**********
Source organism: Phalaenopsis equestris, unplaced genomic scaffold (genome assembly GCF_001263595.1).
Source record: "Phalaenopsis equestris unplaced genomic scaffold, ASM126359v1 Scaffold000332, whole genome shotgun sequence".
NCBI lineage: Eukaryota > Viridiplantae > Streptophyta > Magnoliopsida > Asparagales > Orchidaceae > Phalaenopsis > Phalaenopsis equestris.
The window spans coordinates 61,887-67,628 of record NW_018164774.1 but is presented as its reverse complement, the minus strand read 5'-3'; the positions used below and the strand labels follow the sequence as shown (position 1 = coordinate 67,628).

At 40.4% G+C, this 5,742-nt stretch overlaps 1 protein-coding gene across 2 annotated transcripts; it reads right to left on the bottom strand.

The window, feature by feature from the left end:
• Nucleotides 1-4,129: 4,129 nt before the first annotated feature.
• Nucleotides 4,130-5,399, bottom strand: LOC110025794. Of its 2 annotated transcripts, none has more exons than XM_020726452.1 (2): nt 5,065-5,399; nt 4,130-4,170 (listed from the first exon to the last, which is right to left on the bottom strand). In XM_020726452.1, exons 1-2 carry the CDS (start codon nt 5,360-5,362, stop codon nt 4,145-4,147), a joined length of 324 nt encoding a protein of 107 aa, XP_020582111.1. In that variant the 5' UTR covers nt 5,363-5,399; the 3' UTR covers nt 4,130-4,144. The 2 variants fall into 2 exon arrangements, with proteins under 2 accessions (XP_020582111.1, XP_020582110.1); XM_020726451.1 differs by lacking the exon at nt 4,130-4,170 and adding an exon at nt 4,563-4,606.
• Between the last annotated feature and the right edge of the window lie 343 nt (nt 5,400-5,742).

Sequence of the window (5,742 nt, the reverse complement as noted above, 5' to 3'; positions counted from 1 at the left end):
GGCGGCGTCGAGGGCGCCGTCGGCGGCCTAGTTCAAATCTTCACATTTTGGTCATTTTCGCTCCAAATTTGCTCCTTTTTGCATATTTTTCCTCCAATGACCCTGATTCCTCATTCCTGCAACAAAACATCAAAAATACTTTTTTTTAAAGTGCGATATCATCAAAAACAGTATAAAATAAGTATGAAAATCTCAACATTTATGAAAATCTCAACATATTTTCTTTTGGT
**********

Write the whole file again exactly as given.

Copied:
Source organism: Phalaenopsis equestris, unplaced genomic scaffold (genome assembly GCF_001263595.1).
Source record: "Phalaenopsis equestris unplaced genomic scaffold, ASM126359v1 Scaffold000332, whole genome shotgun sequence".
NCBI lineage: Eukaryota > Viridiplantae > Streptophyta > Magnoliopsida > Asparagales > Orchidaceae > Phalaenopsis > Phalaenopsis equestris.
The window spans coordinates 61,887-67,628 of record NW_018164774.1 but is presented as its reverse complement, the minus strand read 5'-3'; the positions used below and the strand labels follow the sequence as shown (position 1 = coordinate 67,628).

At 40.4% G+C, this 5,742-nt stretch overlaps 1 protein-coding gene across 2 annotated transcripts; it reads right to left on the bottom strand.

The window, feature by feature from the left end:
• Nucleotides 1-4,129: 4,129 nt before the first annotated feature.
• Nucleotides 4,130-5,399, bottom strand: LOC110025794. Of its 2 annotated transcripts, none has more exons than XM_020726452.1 (2): nt 5,065-5,399; nt 4,130-4,170 (listed from the first exon to the last, which is right to left on the bottom strand). In XM_020726452.1, exons 1-2 carry the CDS (start codon nt 5,360-5,362, stop codon nt 4,145-4,147), a joined length of 324 nt encoding a protein of 107 aa, XP_020582111.1. In that variant the 5' UTR covers nt 5,363-5,399; the 3' UTR covers nt 4,130-4,144. The 2 variants fall into 2 exon arrangements, with proteins under 2 accessions (XP_020582111.1, XP_020582110.1); XM_020726451.1 differs by lacking the exon at nt 4,130-4,170 and adding an exon at nt 4,563-4,606.
• Between the last annotated feature and the right edge of the window lie 343 nt (nt 5,400-5,742).

Sequence of the window (5,742 nt, the reverse complement as noted above, 5' to 3'; positions counted from 1 at the left end):
GGCGGCGTCGAGGGCGCCGTCGGCGGCCTAGTTCAAATCTTCACATTTTGGTCATTTTCGCTCCAAATTTGCTCCTTTTTGCATATTTTTCCTCCAATGACCCTGATTCCTCATTCCTGCAACAAAACATCAAAAATACTTTTTTTTAAAGTGCGATATCATCAAAAACAGTATAAAATAAGTATGAAAATCTCAACATTTATGAAAATCTCAACATATTTTCTTTTGGT